2.4.4 Conclusions for an Integrative Approach

3. The Internalization Model of emotional development
     3.1 Emotion as a Functional Psychological System 
          3.1.1 The Components of an Emotion System
          3.1.2 The Interaction of the Components as a Feedback Model
          3.1.3 Support for a Feedback Model of Feeling
          3.1.4 The Internalization of Feedback From Expressive and Body Reactions

     3.2 From Interpersonal to Intrapersonal Regulation

     3.3 The Transformation of Expressive Reactions Into Signs 
          3.3.1 What Is an Expression Sign (Semantics)? 
          3.3.2 What Are Expression Signs For (Pragmatics)? 
          3.3.3 How Do New Expression Signs Emerge? 
          3.3.4 How Can Expression Signs Be Combined (Syntax)? 
          3.3.5 Summary

     3.4 Levels of Action Regulation
          3.4.1 Actions and Volitional Regulation
          3.4.2 Operations and Automatic Regulation
          3.4.3 Emotions and Emotional Action Regulation
          3.4.4 "Meta-Actions" and Reflective Regulation

4. Ontogenesis of emotions and their regulation 
     4.1 Preadaptation of Infant and Caregiver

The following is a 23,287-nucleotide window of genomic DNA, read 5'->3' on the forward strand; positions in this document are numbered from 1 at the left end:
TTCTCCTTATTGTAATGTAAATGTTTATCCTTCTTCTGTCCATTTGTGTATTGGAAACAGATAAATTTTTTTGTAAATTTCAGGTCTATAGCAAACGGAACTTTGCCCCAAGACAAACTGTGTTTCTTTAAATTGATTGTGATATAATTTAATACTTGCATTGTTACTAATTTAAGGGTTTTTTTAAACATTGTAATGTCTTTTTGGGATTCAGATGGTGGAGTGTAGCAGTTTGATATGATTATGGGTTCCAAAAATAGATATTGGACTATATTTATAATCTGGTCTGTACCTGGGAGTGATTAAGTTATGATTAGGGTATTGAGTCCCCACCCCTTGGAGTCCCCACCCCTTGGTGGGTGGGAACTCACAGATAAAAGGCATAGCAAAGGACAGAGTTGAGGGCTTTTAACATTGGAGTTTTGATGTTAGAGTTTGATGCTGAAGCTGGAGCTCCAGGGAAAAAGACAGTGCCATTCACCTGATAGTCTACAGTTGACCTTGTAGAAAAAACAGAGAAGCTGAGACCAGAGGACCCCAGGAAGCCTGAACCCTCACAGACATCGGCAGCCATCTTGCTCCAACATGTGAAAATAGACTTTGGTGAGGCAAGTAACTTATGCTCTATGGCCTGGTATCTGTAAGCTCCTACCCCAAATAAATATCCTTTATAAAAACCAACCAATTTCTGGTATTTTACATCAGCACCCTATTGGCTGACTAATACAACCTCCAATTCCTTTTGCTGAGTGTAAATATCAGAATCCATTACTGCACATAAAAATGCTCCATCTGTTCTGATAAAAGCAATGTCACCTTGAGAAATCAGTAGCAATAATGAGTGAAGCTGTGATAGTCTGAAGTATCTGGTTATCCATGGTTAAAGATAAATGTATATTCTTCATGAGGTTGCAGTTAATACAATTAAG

4.1.1 The Emotions of the Neonate
          4.1.2 Sensorimotor Abilities for Engaging in Interpersonal Regulation
          4.1.3 Intuitive Parenting
          4.1.4 Summary

     4.2 The Emergence of Sign-Mediated Regulation in Infancy
          4.2.1 The Emergence of Sign-Mediated Emotion Systems
          4.2.2 The Emergence of Volitional Action Regulation
          4.2.3 Precursors of Reflective Emotion Regulation in Infants and Toddlers
          4.2.4 Interindividual Differences
          4.2.5 Summary

     4.3 The Emergence of Intrapersonal Regulation Levels in Toddlers and Preschoolers
          4.3.1 The Emergence of Intrapersonal Emotional Action Regulation
          4.3.2 The Emergence of an Intrapersonal Volitional Action Regulation
          4.3.3 The Emergence of an Intrapersonal Reflective Emotion Regulation
          4.3.4 Summary

     4.4 The Internalization of Mental Means of Regulation From Age 6 Onward 
          4.4.1 The Internalization of Expression Signs
          4.4.2 The Internalization of Speech Signs
          4.4.3 The Development of Symbol Comprehension in Reflective Emotion Regulation

     4.5 Mental Emotions and Adult Emotion Regulation
          4.5.1 Support for Miniaturized and Internalized Expression Signs
          4.5.2 The Development of Reflective Emotion Regulation

     4.6 Summary

5. Culture and emotional development
     5.1 How far are emotions culturally shaped? 
          5.1.1 Culture, Artifacts, and Psychological Development
          5.1.2 A Reconstruction of the Phylogenesis of Emotions
          5.1.3 Ethnotheories as Culture-Specific Patterns for Interpreting Emotional Phenomena

     5.2 Emotional Development in the Cultural Context
          5.2.1 Preadaptation of Infant and Caregiver as a Universal Baseline
          5.2.2 The Emergence of Sign-Mediated Emotion Systems
          5.2.3 The Emergence of the Intrapsychological Regulation of Emotion
          5.2.4 The Internalization of Expression Signs

     5.3 Summary and Outlook